pursuit of this action (Doc. 32, p. 2).
December 12, 2018, PSAE filed a Motion for Judgment on the
Pleadings (Doc. 155), arguing the Cori Plaintiffs lack
standing to bring this suit or, alternatively, should be
dismissed as dispensable parties under Federal Rule of Civil
Procedure 23.1 (Doc. 156). PSAE also notes,
PSAE has previously argued that [the] directorial changes
violated Eagle Forum's By-Laws and are thus invalid. For
the sake of brevity, PSAE does not address the validity of
such changes for the limited purpose of this motion. However,
PSAE does not waive its rights to re-raise such argument in
(Id. at p. 2 n.1).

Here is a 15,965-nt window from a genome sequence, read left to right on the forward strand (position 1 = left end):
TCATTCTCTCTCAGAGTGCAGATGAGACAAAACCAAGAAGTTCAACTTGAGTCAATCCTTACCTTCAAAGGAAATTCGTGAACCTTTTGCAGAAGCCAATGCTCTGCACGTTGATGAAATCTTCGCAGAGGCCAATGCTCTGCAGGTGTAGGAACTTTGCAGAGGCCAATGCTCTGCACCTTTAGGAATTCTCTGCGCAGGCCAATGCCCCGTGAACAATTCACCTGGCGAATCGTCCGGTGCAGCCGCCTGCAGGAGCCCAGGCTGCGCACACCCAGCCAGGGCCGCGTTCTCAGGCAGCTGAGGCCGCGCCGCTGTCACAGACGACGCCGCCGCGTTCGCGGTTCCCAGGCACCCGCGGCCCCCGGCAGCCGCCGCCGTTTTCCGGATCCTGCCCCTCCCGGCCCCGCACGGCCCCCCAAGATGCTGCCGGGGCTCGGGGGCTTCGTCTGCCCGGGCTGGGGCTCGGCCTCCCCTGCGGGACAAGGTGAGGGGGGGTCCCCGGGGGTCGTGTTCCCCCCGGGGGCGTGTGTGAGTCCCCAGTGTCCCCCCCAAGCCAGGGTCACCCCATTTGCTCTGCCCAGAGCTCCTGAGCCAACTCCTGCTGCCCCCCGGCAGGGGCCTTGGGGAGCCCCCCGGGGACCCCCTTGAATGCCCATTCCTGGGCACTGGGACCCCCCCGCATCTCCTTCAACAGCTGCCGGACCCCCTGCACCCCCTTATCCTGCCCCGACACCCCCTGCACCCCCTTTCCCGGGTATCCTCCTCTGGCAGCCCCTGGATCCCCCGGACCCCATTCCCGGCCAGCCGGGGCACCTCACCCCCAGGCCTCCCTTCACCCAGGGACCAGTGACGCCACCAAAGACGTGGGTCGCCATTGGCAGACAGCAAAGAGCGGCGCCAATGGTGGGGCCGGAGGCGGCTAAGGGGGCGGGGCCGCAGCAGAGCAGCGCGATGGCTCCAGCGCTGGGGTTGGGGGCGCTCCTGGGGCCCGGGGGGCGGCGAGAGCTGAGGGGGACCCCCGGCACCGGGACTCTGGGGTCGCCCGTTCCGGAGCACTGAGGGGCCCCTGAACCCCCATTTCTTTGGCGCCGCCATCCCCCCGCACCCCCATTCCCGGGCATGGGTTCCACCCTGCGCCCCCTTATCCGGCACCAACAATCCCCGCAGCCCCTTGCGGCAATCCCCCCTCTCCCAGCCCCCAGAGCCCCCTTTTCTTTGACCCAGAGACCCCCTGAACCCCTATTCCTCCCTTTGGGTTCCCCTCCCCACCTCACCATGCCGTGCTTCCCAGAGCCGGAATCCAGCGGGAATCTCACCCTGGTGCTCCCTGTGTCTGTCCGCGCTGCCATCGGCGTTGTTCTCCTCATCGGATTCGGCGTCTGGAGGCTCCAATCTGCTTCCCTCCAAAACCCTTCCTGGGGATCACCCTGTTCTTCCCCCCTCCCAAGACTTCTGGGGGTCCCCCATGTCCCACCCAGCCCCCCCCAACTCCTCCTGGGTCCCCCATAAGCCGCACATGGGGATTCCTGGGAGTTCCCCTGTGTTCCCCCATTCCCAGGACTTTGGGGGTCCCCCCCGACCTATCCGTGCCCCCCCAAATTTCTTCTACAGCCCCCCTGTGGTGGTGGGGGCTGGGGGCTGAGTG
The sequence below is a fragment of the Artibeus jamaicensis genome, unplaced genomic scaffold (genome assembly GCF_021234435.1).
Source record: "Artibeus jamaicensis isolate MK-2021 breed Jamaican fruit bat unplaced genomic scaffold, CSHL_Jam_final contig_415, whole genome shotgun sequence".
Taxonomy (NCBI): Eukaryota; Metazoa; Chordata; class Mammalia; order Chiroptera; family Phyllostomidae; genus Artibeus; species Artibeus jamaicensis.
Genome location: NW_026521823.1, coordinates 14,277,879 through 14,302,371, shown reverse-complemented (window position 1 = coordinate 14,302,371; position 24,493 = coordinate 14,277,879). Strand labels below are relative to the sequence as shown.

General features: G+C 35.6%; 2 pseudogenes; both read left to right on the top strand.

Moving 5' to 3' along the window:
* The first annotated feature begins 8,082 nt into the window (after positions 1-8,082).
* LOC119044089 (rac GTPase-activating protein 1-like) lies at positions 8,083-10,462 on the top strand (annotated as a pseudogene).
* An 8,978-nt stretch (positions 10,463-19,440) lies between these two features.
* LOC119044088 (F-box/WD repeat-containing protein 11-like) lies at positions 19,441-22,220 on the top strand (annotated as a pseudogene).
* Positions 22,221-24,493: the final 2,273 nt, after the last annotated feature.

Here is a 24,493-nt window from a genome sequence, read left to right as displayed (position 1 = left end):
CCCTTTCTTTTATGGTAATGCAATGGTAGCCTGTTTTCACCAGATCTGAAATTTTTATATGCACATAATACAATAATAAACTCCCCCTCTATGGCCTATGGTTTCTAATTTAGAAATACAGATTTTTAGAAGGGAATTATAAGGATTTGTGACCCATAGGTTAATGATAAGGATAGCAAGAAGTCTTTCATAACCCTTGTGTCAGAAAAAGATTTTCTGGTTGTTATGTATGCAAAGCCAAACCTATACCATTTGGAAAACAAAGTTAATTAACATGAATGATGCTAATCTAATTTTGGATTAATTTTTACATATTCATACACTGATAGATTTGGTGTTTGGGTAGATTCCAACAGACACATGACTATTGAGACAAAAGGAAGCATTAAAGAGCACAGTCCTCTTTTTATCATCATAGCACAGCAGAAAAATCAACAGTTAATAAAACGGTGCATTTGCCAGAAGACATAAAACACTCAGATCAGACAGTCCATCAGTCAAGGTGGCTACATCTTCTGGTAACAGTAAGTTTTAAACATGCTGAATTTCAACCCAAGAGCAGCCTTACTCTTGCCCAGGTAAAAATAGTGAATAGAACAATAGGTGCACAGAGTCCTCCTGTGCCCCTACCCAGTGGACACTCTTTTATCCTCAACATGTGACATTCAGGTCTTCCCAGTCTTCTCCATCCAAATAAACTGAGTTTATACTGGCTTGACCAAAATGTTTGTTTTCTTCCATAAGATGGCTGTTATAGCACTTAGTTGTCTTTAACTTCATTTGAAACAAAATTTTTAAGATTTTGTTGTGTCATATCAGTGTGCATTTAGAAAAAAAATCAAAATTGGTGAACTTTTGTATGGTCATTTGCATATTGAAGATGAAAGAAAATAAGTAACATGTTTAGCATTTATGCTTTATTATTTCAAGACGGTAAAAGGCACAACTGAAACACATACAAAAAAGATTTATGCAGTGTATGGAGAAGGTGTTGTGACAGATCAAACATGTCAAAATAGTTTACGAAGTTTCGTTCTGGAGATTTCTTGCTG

Cori Plaintiffs argue the motion is procedurally defective,
but fails nonetheless, because PSAE disputes the validity of
the Cori Plaintiffs' control of Eagle Forum (Doc. 165).
Thus, the Cori Plaintiffs contend they are “proper
alternative plaintiffs” (Id.).
on the Pleadings Standard
Rule of Civil Procedure 12(c) permits a party to move for
judgment on the pleadings after the plaintiff's complaint
and the defendant's answer have been filed. Fed.R.Civ.P.
12(c); Moss v. Martin, 473 F.3d 694, 698 (7th Cir.
2007). A Rule 12(c) motion for judgment on the pleadings is
governed by the same standard as a Rule 12(b)(6) motion to
dismiss for failure to state a claim. Lodholtz v. York
Risk Service Group, Inc., 778 F.3d 635, 639 (7th Cir.
2015). In order to survive a motion to dismiss under Rule
12(b)(6), a complaint must “state a claim to relief
that is plausible on its face.” Id. (quoting
Bell Atl. Corp. v. Twombly, 550 U.S. 544, 570
(2007)). “A claim has facial plausibility when the